The role of agroecology in sustainable intensification

NH Lampkin, Bruce D Pearce, Henry E Creissen, CL Gerrard, Robbie D Girling, S Lloyd, S Padel, J Smith, Laurence Smith, Martin S Wolfe

Research output: Book/Report/Policy Brief/Technical BriefCommissioned report


‘Sustainable intensification’ is now often used to describe the future direction for agriculture and food production as a way to address the challenges of increasing global population, food security, climate change and resource conservation. While sustainable intensification is interpreted by some to relate to increasing production, with more efficient but potentially increased use of inputs and technology, there is also a need to consider environmental protection, including the conservation and renewal of natural capital and the output of ecosystem services. There is a growing consensus that sustainable intensification should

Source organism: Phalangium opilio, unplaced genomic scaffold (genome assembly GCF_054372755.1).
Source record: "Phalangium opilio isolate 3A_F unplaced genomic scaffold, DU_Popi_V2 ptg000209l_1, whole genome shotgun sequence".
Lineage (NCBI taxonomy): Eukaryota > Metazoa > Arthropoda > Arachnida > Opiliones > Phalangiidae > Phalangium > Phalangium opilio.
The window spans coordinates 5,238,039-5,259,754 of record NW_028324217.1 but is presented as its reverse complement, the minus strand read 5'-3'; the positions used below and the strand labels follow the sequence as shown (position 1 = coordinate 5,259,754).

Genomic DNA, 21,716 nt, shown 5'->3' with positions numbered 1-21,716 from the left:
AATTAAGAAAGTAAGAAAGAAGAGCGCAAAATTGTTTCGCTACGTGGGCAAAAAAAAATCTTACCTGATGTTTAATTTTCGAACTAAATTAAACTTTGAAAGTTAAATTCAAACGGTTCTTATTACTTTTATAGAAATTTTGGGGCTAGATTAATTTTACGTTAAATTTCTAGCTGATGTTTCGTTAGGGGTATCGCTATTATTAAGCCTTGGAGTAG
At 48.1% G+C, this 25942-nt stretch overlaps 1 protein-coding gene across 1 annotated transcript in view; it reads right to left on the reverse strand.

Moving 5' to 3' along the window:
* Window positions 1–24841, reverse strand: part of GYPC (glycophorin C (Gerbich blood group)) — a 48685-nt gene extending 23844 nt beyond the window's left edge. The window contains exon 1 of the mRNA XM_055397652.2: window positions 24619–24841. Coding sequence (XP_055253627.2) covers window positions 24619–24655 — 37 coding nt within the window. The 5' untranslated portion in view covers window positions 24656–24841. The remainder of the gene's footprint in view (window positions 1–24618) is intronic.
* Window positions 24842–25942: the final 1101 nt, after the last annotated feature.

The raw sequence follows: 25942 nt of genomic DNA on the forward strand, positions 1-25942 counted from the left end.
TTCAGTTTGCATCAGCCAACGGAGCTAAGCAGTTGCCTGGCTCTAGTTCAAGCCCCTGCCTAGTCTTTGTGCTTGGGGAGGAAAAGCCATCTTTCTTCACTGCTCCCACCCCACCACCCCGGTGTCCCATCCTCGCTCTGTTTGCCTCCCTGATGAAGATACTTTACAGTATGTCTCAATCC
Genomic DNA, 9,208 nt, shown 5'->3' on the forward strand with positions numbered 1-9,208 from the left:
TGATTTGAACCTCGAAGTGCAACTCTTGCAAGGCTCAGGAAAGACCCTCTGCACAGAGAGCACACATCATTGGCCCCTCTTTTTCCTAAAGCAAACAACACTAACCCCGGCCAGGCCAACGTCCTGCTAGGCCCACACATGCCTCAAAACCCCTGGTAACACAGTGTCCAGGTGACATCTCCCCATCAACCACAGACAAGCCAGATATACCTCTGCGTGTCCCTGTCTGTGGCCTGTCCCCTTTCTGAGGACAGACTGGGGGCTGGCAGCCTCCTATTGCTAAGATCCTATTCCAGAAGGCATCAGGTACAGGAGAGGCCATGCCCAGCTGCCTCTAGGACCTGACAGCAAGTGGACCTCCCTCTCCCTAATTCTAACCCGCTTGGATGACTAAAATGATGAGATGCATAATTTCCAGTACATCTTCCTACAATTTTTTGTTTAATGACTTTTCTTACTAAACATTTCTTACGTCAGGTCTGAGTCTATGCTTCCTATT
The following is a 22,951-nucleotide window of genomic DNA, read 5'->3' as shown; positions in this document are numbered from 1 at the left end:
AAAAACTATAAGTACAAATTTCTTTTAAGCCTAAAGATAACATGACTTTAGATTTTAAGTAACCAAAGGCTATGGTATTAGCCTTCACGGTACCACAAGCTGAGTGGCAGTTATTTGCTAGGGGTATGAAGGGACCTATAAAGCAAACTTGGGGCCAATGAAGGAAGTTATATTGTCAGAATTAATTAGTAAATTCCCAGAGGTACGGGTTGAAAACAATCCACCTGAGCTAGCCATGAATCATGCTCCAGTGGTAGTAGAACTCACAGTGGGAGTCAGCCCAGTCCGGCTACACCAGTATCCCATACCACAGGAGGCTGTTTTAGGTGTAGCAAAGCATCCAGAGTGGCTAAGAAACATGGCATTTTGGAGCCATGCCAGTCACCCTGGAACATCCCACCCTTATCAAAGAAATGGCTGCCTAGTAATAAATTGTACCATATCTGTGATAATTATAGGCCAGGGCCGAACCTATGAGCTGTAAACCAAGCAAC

not only avoid further environmental damage, but actively encourage environmental benefits. This includes addressing issues of consumption (including diets), waste, biodiversity conservation and resource use, while ensuring sufficient overall levels of production to meet human needs.
‘Agroecology’ is also now receiving increasing attention as an approach to agriculture that attempts to reconcile environmental, sustainability and production goals by emphasising the application of ecological concepts and principles to the design and management of agricultural systems. Agroecology can be seen as part of a broader approach to sustainable intensification focusing on ecological (or eco-functional) and knowledge intensification alongside technological intensification.
Original languageEnglish
Commissioning bodyScottish Natural Heritage
Number of pages163
Publication statusPrint publication - Jun 2015
Externally publishedYes


  • Agroecology


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